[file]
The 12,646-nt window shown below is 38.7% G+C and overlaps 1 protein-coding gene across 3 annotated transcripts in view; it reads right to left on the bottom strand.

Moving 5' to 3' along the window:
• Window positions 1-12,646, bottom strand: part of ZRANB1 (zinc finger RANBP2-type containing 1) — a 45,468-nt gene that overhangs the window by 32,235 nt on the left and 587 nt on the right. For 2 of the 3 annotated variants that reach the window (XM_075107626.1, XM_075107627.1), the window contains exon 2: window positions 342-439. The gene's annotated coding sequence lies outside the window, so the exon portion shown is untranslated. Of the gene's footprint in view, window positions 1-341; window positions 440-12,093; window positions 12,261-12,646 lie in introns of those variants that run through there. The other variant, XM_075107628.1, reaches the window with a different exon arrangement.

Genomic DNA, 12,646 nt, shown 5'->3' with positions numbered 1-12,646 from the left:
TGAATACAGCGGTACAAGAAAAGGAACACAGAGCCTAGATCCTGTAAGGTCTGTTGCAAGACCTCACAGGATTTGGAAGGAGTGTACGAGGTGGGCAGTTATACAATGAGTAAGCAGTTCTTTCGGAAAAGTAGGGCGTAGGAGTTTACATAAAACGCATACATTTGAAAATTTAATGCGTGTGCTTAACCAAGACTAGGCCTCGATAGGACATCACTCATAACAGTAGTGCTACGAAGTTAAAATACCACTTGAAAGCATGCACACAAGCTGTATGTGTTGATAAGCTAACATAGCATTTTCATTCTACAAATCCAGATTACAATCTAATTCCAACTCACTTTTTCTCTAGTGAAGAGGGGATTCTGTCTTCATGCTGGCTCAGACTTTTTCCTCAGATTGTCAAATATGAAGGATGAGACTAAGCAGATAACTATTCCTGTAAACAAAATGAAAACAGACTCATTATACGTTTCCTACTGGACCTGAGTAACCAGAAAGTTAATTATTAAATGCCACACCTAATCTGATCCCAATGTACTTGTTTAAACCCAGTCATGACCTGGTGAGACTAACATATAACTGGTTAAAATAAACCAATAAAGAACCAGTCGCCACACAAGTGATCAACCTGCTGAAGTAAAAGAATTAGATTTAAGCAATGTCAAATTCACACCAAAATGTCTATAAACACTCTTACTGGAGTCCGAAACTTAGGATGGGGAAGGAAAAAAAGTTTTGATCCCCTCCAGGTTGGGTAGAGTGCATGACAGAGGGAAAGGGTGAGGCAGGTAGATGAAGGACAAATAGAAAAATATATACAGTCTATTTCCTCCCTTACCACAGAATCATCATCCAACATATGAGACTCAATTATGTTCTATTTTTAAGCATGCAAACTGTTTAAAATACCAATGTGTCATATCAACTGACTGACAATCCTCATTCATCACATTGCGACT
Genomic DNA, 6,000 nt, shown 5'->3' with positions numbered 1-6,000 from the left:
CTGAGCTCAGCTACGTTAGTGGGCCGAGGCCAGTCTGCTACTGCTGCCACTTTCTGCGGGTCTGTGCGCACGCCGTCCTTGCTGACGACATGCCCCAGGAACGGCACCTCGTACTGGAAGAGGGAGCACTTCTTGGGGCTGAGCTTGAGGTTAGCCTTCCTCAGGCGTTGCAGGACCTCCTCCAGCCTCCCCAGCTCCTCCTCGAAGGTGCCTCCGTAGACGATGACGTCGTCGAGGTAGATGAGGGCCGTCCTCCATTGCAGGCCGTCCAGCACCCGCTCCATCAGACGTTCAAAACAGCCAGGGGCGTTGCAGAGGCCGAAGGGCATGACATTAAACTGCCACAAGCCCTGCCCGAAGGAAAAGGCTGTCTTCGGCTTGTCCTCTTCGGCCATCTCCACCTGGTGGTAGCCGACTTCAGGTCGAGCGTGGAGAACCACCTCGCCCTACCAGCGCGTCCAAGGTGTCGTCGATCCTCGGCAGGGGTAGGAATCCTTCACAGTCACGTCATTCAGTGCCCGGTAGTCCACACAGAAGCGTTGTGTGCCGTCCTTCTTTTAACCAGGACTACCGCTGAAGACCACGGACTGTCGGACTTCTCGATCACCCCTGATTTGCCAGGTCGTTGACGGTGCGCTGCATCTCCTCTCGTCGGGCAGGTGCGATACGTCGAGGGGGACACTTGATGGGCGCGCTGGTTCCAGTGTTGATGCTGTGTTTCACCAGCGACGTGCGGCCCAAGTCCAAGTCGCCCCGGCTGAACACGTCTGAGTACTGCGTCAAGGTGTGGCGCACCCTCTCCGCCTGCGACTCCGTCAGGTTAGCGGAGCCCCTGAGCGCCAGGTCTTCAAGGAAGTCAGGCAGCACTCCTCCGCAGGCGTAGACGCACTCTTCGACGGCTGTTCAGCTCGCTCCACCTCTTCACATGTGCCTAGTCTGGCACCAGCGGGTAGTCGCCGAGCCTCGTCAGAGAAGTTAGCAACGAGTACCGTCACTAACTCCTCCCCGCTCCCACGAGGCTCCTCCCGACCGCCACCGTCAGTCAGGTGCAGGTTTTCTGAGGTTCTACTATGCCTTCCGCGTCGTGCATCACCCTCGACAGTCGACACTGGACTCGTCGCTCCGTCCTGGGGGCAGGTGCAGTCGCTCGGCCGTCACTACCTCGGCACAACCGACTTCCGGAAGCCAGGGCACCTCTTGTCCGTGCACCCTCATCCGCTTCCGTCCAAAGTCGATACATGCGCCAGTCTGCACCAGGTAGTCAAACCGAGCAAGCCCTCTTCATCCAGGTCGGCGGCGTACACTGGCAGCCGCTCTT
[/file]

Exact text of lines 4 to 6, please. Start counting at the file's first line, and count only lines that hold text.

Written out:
Genomic DNA, 12,646 nt, shown 5'->3' with positions numbered 1-12,646 from the left:
TGAATACAGCGGTACAAGAAAAGGAACACAGAGCCTAGATCCTGTAAGGTCTGTTGCAAGACCTCACAGGATTTGGAAGGAGTGTACGAGGTGGGCAGTTATACAATGAGTAAGCAGTTCTTTCGGAAAAGTAGGGCGTAGGAGTTTACATAAAACGCATACATTTGAAAATTTAATGCGTGTGCTTAACCAAGACTAGGCCTCGATAGGACATCACTCATAACAGTAGTGCTACGAAGTTAAAATACCACTTGAAAGCATGCACACAAGCTGTATGTGTTGATAAGCTAACATAGCATTTTCATTCTACAAATCCAGATTACAATCTAATTCCAACTCACTTTTTCTCTAGTGAAGAGGGGATTCTGTCTTCATGCTGGCTCAGACTTTTTCCTCAGATTGTCAAATATGAAGGATGAGACTAAGCAGATAACTATTCCTGTAAACAAAATGAAAACAGACTCATTATACGTTTCCTACTGGACCTGAGTAACCAGAAAGTTAATTATTAAATGCCACACCTAATCTGATCCCAATGTACTTGTTTAAACCCAGTCATGACCTGGTGAGACTAACATATAACTGGTTAAAATAAACCAATAAAGAACCAGTCGCCACACAAGTGATCAACCTGCTGAAGTAAAAGAATTAGATTTAAGCAATGTCAAATTCACACCAAAATGTCTATAAACACTCTTACTGGAGTCCGAAACTTAGGATGGGGAAGGAAAAAAAGTTTTGATCCCCTCCAGGTTGGGTAGAGTGCATGACAGAGGGAAAGGGTGAGGCAGGTAGATGAAGGACAAATAGAAAAATATATACAGTCTATTTCCTCCCTTACCACAGAATCATCATCCAACATATGAGACTCAATTATGTTCTATTTTTAAGCATGCAAACTGTTTAAAATACCAATGTGTCATATCAACTGACTGACAATCCTCATTCATCACATTGCGACT
Genomic DNA, 6,000 nt, shown 5'->3' with positions numbered 1-6,000 from the left: